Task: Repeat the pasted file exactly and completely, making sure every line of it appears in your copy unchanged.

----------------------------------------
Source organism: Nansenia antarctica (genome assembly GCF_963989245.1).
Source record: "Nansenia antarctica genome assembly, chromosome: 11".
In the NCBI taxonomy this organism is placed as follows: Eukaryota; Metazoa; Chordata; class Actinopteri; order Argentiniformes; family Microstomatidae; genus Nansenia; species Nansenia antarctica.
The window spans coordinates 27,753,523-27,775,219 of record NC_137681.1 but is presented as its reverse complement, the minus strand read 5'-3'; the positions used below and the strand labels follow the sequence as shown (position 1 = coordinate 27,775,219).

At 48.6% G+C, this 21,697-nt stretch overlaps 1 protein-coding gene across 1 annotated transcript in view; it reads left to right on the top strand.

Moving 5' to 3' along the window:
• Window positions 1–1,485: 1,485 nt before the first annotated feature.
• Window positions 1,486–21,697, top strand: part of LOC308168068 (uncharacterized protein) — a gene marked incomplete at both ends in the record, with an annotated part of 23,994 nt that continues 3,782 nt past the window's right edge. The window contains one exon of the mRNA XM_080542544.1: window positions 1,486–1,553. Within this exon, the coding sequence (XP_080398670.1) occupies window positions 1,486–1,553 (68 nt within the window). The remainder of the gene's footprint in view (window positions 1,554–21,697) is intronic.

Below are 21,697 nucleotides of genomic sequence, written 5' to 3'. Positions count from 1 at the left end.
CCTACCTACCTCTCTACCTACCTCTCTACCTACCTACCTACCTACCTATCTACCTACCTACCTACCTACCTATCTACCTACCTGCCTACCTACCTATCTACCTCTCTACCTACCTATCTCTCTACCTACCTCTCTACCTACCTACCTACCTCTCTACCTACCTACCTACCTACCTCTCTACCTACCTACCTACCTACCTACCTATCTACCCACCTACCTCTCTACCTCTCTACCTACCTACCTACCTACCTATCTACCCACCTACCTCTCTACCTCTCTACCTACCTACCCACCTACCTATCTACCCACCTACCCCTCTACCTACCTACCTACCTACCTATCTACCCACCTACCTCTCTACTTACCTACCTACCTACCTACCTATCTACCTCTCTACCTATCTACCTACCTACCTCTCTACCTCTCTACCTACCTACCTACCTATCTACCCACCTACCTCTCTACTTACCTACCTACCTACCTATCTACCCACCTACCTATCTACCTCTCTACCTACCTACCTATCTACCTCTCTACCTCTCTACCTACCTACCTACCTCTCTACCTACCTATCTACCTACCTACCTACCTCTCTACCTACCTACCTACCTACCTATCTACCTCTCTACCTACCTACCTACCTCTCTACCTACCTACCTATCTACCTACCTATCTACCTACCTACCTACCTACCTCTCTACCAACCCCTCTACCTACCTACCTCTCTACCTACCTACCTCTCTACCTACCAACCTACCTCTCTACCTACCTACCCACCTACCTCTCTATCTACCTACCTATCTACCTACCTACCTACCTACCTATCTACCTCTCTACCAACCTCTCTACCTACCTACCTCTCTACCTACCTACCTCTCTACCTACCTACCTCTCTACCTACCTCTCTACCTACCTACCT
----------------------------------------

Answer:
Source organism: Nansenia antarctica (genome assembly GCF_963989245.1).
Source record: "Nansenia antarctica genome assembly, chromosome: 11".
In the NCBI taxonomy this organism is placed as follows: Eukaryota; Metazoa; Chordata; class Actinopteri; order Argentiniformes; family Microstomatidae; genus Nansenia; species Nansenia antarctica.
The window spans coordinates 27,753,523-27,775,219 of record NC_137681.1 but is presented as its reverse complement, the minus strand read 5'-3'; the positions used below and the strand labels follow the sequence as shown (position 1 = coordinate 27,775,219).

At 48.6% G+C, this 21,697-nt stretch overlaps 1 protein-coding gene across 1 annotated transcript in view; it reads left to right on the top strand.

Moving 5' to 3' along the window:
• Window positions 1–1,485: 1,485 nt before the first annotated feature.
• Window positions 1,486–21,697, top strand: part of LOC308168068 (uncharacterized protein) — a gene marked incomplete at both ends in the record, with an annotated part of 23,994 nt that continues 3,782 nt past the window's right edge. The window contains one exon of the mRNA XM_080542544.1: window positions 1,486–1,553. Within this exon, the coding sequence (XP_080398670.1) occupies window positions 1,486–1,553 (68 nt within the window). The remainder of the gene's footprint in view (window positions 1,554–21,697) is intronic.

Below are 21,697 nucleotides of genomic sequence, written 5' to 3'. Positions count from 1 at the left end.
CCTACCTACCTCTCTACCTACCTCTCTACCTACCTACCTACCTACCTATCTACCTACCTACCTACCTACCTATCTACCTACCTGCCTACCTACCTATCTACCTCTCTACCTACCTATCTCTCTACCTACCTCTCTACCTACCTACCTACCTCTCTACCTACCTACCTACCTACCTCTCTACCTACCTACCTACCTACCTACCTATCTACCCACCTACCTCTCTACCTCTCTACCTACCTACCTACCTACCTATCTACCCACCTACCTCTCTACCTCTCTACCTACCTACCCACCTACCTATCTACCCACCTACCCCTCTACCTACCTACCTACCTACCTATCTACCCACCTACCTCTCTACTTACCTACCTACCTACCTACCTATCTACCTCTCTACCTATCTACCTACCTACCTCTCTACCTCTCTACCTACCTACCTACCTATCTACCCACCTACCTCTCTACTTACCTACCTACCTACCTATCTACCCACCTACCTATCTACCTCTCTACCTACCTACCTATCTACCTCTCTACCTCTCTACCTACCTACCTACCTCTCTACCTACCTATCTACCTACCTACCTACCTCTCTACCTACCTACCTACCTACCTATCTACCTCTCTACCTACCTACCTACCTCTCTACCTACCTACCTATCTACCTACCTATCTACCTACCTACCTACCTACCTCTCTACCAACCCCTCTACCTACCTACCTCTCTACCTACCTACCTCTCTACCTACCAACCTACCTCTCTACCTACCTACCCACCTACCTCTCTATCTACCTACCTATCTACCTACCTACCTACCTACCTATCTACCTCTCTACCAACCTCTCTACCTACCTACCTCTCTACCTACCTACCTCTCTACCTACCTACCTCTCTACCTACCTCTCTACCTACCTACCT